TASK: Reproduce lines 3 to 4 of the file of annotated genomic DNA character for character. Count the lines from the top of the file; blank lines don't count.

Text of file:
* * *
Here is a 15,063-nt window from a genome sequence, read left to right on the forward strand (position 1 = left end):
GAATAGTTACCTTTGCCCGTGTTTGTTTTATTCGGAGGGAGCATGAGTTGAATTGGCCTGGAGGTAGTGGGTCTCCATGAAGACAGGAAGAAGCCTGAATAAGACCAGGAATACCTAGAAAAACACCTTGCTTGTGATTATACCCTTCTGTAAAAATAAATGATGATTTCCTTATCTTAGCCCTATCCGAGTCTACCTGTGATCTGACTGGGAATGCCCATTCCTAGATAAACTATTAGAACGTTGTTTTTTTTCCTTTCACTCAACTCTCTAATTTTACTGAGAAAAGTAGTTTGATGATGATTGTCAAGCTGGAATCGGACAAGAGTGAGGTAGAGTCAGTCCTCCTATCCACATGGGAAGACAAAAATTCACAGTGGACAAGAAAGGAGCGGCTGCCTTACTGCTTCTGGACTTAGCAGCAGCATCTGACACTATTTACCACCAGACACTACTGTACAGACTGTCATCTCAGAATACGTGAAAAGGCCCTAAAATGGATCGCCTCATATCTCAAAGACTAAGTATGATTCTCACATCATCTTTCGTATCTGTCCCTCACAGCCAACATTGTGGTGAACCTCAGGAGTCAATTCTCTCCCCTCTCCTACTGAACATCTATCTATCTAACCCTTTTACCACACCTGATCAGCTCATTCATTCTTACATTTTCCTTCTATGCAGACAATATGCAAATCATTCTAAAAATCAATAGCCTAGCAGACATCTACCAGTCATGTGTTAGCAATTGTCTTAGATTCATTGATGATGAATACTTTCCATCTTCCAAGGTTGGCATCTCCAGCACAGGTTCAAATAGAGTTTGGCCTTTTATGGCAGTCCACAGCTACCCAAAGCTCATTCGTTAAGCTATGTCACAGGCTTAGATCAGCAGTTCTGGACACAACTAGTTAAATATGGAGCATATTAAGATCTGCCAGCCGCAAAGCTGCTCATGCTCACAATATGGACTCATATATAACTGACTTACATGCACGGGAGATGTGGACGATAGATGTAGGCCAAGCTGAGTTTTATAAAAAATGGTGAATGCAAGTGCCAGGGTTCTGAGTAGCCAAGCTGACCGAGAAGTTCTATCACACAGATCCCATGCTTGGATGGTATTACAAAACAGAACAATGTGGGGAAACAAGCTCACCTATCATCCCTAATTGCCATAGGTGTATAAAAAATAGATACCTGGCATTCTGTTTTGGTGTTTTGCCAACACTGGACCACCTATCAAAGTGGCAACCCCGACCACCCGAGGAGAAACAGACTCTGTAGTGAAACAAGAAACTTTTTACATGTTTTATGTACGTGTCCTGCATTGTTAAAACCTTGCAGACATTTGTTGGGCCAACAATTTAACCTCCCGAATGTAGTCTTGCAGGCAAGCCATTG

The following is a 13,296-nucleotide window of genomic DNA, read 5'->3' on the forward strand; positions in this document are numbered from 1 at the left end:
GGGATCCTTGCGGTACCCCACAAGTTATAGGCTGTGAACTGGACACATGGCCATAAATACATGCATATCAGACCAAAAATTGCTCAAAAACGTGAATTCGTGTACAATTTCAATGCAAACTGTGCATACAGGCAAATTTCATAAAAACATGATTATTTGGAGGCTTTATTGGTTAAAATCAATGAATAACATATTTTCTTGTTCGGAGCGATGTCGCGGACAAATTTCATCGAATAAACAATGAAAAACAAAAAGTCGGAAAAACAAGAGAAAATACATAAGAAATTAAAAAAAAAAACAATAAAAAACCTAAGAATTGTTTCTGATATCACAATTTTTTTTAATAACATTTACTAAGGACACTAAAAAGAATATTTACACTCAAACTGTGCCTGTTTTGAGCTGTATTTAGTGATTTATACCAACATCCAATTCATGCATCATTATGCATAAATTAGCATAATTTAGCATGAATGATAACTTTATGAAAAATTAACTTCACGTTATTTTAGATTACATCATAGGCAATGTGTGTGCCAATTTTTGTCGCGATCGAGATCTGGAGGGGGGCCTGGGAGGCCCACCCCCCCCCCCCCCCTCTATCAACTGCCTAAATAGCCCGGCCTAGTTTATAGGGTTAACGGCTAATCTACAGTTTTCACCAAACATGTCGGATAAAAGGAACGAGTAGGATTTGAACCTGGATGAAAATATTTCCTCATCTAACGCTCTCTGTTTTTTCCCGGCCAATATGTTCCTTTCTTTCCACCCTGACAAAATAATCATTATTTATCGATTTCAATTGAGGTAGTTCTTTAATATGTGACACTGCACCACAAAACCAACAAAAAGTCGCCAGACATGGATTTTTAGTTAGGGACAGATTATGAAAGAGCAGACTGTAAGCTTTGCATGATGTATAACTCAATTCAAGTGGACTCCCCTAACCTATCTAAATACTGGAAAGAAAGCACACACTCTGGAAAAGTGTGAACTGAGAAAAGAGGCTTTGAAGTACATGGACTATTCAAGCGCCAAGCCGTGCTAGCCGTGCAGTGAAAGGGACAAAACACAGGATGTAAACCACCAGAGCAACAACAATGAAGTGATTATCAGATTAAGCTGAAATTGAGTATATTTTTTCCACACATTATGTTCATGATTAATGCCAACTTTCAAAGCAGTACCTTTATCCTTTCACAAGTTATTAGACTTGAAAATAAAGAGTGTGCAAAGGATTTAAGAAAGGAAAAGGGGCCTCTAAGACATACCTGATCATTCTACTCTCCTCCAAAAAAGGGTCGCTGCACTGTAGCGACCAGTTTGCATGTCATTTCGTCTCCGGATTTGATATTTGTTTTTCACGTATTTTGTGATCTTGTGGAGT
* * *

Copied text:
The following is a 13,296-nucleotide window of genomic DNA, read 5'->3' on the forward strand; positions in this document are numbered from 1 at the left end:
GGGATCCTTGCGGTACCCCACAAGTTATAGGCTGTGAACTGGACACATGGCCATAAATACATGCATATCAGACCAAAAATTGCTCAAAAACGTGAATTCGTGTACAATTTCAATGCAAACTGTGCATACAGGCAAATTTCATAAAAACATGATTATTTGGAGGCTTTATTGGTTAAAATCAATGAATAACATATTTTCTTGTTCGGAGCGATGTCGCGGACAAATTTCATCGAATAAACAATGAAAAACAAAAAGTCGGAAAAACAAGAGAAAATACATAAGAAATTAAAAAAAAAAACAATAAAAAACCTAAGAATTGTTTCTGATATCACAATTTTTTTTAATAACATTTACTAAGGACACTAAAAAGAATATTTACACTCAAACTGTGCCTGTTTTGAGCTGTATTTAGTGATTTATACCAACATCCAATTCATGCATCATTATGCATAAATTAGCATAATTTAGCATGAATGATAACTTTATGAAAAATTAACTTCACGTTATTTTAGATTACATCATAGGCAATGTGTGTGCCAATTTTTGTCGCGATCGAGATCTGGAGGGGGGCCTGGGAGGCCCACCCCCCCCCCCCCCCTCTATCAACTGCCTAAATAGCCCGGCCTAGTTTATAGGGTTAACGGCTAATCTACAGTTTTCACCAAACATGTCGGATAAAAGGAACGAGTAGGATTTGAACCTGGATGAAAATATTTCCTCATCTAACGCTCTCTGTTTTTTCCCGGCCAATATGTTCCTTTCTTTCCACCCTGACAAAATAATCATTATTTATCGATTTCAATTGAGGTAGTTCTTTAATATGTGACACTGCACCACAAAACCAACAAAAAGTCGCCAGACATGGATTTTTAGTTAGGGACAGATTATGAAAGAGCAGACTGTAAGCTTTGCATGATGTATAACTCAATTCAAGTGGACTCCCCTAACCTATCTAAATACTGGAAAGAAAGCACACACTCTGGAAAAGTGTGAACTGAGAAAAGAGGCTTTGAAGTACATGGACTATTCAAGCGCCAAGCCGTGCTAGCCGTGCAGTGAAAGGGACAAAACACAGGATGTAAACCACCAGAGCAACAACAATGAAGTGATTATCAGATTAAGCTGAAATTGAGTATATTTTTTCCACACATTATGTTCATGATTAATGCCAACTTTCAAAGCAGTACCTTTATCCTTTCACAAGTTATTAGACTTGAAAATAAAGAGTGTGCAAAGGATTTAAGAAAGGAAAAGGGGCCTCTAAGACATACCTGATCATTCTACTCTCCTCCAAAAAAGGGTCGCTGCACTGTAGCGACCAGTTTGCATGTCATTTCGTCTCCGGATTTGATATTTGTTTTTCACGTATTTTGTGATCTTGTGGAGT